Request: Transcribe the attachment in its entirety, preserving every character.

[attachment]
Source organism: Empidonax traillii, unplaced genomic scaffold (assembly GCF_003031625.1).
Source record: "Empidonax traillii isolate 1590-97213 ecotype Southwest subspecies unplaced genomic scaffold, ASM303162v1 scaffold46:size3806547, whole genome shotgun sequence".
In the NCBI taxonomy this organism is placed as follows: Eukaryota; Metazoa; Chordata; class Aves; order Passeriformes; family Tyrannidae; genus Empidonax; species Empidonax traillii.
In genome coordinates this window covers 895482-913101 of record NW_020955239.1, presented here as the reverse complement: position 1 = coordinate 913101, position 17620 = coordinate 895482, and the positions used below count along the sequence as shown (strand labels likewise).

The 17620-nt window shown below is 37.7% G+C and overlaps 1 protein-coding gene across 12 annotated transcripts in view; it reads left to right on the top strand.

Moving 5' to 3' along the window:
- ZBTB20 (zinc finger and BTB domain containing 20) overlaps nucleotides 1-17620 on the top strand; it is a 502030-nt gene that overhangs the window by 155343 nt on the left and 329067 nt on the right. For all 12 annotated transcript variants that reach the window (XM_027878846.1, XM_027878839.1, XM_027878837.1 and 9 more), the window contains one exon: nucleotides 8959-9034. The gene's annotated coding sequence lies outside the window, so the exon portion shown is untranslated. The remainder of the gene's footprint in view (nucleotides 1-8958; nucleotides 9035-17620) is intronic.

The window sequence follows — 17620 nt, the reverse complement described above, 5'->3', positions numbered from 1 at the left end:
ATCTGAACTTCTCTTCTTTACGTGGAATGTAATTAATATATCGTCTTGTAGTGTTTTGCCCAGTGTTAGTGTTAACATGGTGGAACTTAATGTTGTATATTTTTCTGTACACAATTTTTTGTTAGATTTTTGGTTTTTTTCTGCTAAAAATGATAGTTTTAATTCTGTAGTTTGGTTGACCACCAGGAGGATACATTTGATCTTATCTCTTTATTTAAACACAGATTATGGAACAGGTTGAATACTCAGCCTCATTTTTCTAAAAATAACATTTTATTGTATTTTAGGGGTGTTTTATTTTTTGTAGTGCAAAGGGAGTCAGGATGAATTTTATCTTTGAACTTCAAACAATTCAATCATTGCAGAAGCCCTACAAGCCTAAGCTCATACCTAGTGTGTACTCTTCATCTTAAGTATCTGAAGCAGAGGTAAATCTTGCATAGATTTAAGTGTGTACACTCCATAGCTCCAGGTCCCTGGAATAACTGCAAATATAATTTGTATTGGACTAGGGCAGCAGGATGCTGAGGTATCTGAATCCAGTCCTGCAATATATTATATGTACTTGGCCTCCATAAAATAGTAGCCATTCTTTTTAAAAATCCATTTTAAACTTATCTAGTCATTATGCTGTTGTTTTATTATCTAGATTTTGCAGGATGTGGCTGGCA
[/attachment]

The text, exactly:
Source organism: Empidonax traillii, unplaced genomic scaffold (assembly GCF_003031625.1).
Source record: "Empidonax traillii isolate 1590-97213 ecotype Southwest subspecies unplaced genomic scaffold, ASM303162v1 scaffold46:size3806547, whole genome shotgun sequence".
In the NCBI taxonomy this organism is placed as follows: Eukaryota; Metazoa; Chordata; class Aves; order Passeriformes; family Tyrannidae; genus Empidonax; species Empidonax traillii.
In genome coordinates this window covers 895482-913101 of record NW_020955239.1, presented here as the reverse complement: position 1 = coordinate 913101, position 17620 = coordinate 895482, and the positions used below count along the sequence as shown (strand labels likewise).

The 17620-nt window shown below is 37.7% G+C and overlaps 1 protein-coding gene across 12 annotated transcripts in view; it reads left to right on the top strand.

Moving 5' to 3' along the window:
- ZBTB20 (zinc finger and BTB domain containing 20) overlaps nucleotides 1-17620 on the top strand; it is a 502030-nt gene that overhangs the window by 155343 nt on the left and 329067 nt on the right. For all 12 annotated transcript variants that reach the window (XM_027878846.1, XM_027878839.1, XM_027878837.1 and 9 more), the window contains one exon: nucleotides 8959-9034. The gene's annotated coding sequence lies outside the window, so the exon portion shown is untranslated. The remainder of the gene's footprint in view (nucleotides 1-8958; nucleotides 9035-17620) is intronic.

The window sequence follows — 17620 nt, the reverse complement described above, 5'->3', positions numbered from 1 at the left end:
ATCTGAACTTCTCTTCTTTACGTGGAATGTAATTAATATATCGTCTTGTAGTGTTTTGCCCAGTGTTAGTGTTAACATGGTGGAACTTAATGTTGTATATTTTTCTGTACACAATTTTTTGTTAGATTTTTGGTTTTTTTCTGCTAAAAATGATAGTTTTAATTCTGTAGTTTGGTTGACCACCAGGAGGATACATTTGATCTTATCTCTTTATTTAAACACAGATTATGGAACAGGTTGAATACTCAGCCTCATTTTTCTAAAAATAACATTTTATTGTATTTTAGGGGTGTTTTATTTTTTGTAGTGCAAAGGGAGTCAGGATGAATTTTATCTTTGAACTTCAAACAATTCAATCATTGCAGAAGCCCTACAAGCCTAAGCTCATACCTAGTGTGTACTCTTCATCTTAAGTATCTGAAGCAGAGGTAAATCTTGCATAGATTTAAGTGTGTACACTCCATAGCTCCAGGTCCCTGGAATAACTGCAAATATAATTTGTATTGGACTAGGGCAGCAGGATGCTGAGGTATCTGAATCCAGTCCTGCAATATATTATATGTACTTGGCCTCCATAAAATAGTAGCCATTCTTTTTAAAAATCCATTTTAAACTTATCTAGTCATTATGCTGTTGTTTTATTATCTAGATTTTGCAGGATGTGGCTGGCA